Oklahoma Bar Journal
The Role of State Constitutions in the Protection of Individual Rights
By Justice Clint Bolick and Judge Gerald A. Williams
A natural tension exists between our representative form of government and the need to constrain government power to protect individual rights. A written constitution can provide the best fortification against a government straying beyond its proper boundaries. Justice William O. Douglas stated, “The Constitution is not neutral. It was designed to take the government off the backs of people.”1 However, if our federal Constitution is interpreted in a way that inappropriately expands the role and scope of government power, then state constitutional provisions have the potential to fill the gap and ensure the rights of citizens “will not erode even when federal constitutional rights do.”2
Perhaps ironically, one of the earliest proponents of the importance of state constitutional law was a U.S. Supreme Court justice. Justice William Brennan believed that state courts interpreting their own counterparts to the federal Bill of Rights guaranteed citizens of their states additional protections.3 Another advantage is that, as times change, state constitutions are significantly easier to amend.
In addition to states using their own constitutions to define separate sets of constitutional rights, state courts can also interpret language in their own constitutions that is identical to our federal Constitution differently, as long as their interpretation provides more individual freedom than federal courts have allowed.4 It is a one-way ratchet that should be very appealing to those advocating on behalf of individual rights.
This article will highlight some of the parallels and differences between Oklahoma’s and Arizona’s state constitutions in terms of an individual’s right to bear arms, searches and seizures, tort claims for excessive force by law enforcement and freedom of speech. Arizona and Oklahoma were two of the last states to enter the union (48 and 47) and have comparatively recent state constitutions.
At the time it was written, Oklahoma’s Constitution was the longest state constitution.5 It is an extremely inclusive document.6 For example, included are a constitutional right to hunt and fish7 as well as specific standards for kerosene oil.8 Oklahoma’s Constitution existed and was considered when Arizona’s Constitution was being written.9 Some of the influence is quite apparent.
STATE VERSIONS OF THE SECOND AMENDMENT
Ariz. Const. Art. 2, §26
“The right of the individual citizen to bear arms in defense of himself or the state shall not be impaired, but nothing in this section shall be construed as authorizing individuals or corporations to organize, maintain, or employ an armed body of men.”10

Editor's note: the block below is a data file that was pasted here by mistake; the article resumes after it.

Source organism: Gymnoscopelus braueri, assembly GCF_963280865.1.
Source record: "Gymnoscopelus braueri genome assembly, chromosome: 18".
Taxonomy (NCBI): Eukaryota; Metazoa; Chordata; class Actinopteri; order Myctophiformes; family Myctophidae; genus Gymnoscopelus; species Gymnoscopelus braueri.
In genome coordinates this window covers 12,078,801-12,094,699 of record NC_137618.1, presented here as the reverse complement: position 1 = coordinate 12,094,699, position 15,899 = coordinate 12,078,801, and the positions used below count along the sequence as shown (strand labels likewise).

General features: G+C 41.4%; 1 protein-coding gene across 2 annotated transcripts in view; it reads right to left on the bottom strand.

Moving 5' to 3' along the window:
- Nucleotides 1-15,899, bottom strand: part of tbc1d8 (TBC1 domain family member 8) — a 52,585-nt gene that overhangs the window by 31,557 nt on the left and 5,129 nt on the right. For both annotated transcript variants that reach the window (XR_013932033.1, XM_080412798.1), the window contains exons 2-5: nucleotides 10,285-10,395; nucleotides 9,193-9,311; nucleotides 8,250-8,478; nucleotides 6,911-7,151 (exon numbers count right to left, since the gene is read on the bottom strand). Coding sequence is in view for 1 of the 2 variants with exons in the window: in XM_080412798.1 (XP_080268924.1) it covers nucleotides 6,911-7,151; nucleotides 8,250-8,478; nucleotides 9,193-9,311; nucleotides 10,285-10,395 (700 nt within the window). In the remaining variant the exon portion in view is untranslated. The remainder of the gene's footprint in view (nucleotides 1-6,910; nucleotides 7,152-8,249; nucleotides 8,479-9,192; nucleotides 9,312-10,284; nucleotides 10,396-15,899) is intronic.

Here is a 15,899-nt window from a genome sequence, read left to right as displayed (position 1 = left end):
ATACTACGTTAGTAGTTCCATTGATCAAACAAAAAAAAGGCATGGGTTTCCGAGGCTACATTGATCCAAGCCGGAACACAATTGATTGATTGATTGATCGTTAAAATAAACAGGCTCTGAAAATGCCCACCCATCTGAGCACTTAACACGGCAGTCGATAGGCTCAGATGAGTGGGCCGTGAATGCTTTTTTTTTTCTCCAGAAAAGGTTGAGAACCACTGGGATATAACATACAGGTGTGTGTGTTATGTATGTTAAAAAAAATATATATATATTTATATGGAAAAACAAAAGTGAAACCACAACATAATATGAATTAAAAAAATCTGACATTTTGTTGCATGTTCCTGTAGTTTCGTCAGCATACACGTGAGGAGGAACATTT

Okla. Const. Art. 2, §26
“The right of a citizen to keep and bear arms in defense of his home, person, or property, or in aid of the civil power, when thereunto legally summoned, shall never be prohibited; but nothing herein contained shall prevent the
Legislature from regulating the carrying of weapons.”
It was not that long ago that there was a debate as to whether the Second Amendment, with its reference to a well-regulated militia, was really a reference to a collective right, meaning that people had a right to own a firearm only if they were in an organization similar to the National Guard. In 2008, the U.S. Supreme Court decision in Dist. of Columbia v. Heller, resolved that issue.11 However, based on the language in their state constitutions, appellate courts in Arizona and in Oklahoma had already resolved the issue of an individual vs. collective right and instead were determining whether and when that individual right could be limited.
In 1999, the Supreme Court of Oklahoma examined a state statute that prohibited certain categories of individuals from obtaining a concealed handgun license, one of which was being arrested for a felony. In that case, the applicant, who had been arrested for a felony, was denied a handgun license even though he had been subsequently acquitted. The Oklahoma Supreme Court held that while there was no right to carry loaded weapons at all times in all circumstances, this statute, as applied to the applicant in this case, was unconstitutional because there was no rational basis for the restriction.12 The majority noted “there exists no nexus or connection between appellant’s arrest for arson conspiracy and any firearm.”
That same year, an Arizona appellate court considered a similar issue but reached a different result. In that case, the defendant was charged with violating a Tucson ordinance that prohibited the possession of firearms in city parks. The trial judge granted the defendant’s motion to dismiss, but the state appealed. In that case, the Arizona Court of Appeals acknowledged his individual right to bear arms, but held the ordinance constitutional because an individual’s right to possess firearms for self-defense must be balanced against the government’s duty to adopt reasonable regulations for the safety of its citizens.13 “Moreover, his assertion that the city’s action strips him of his ability to defend himself is severely undercut by the fact that he can readily avoid the burden … by simply walking around the park with his firearm, instead of through it.”14
OKLAHOMA AND ARIZONA’S VERSION OF THE FOURTH AMENDMENT
While Oklahoma’s Constitution follows the language of the Fourth Amendment,15 Arizona’s Constitution codifies an actual right to privacy by stating, “No person shall be disturbed in his private affairs, or his home invaded, without authority of law.”16 Arizona courts have applied this provision to protect against warrantless searches of homes, and a recent court of appeals decision has extended it to internet subscriptions. Relying on this language, an opinion from the Arizona Supreme Court provides an example of how a suspect can have enumerated rights under a state constitution that are arguably absent from the federal Constitution.
In State v. Bolt, after making several small marijuana purchases from a woman, agents arranged to meet her supplier, who was her brother.17 During a transaction, the brother inadvertently named his supplier. The wholesale supplier was then placed under surveillance.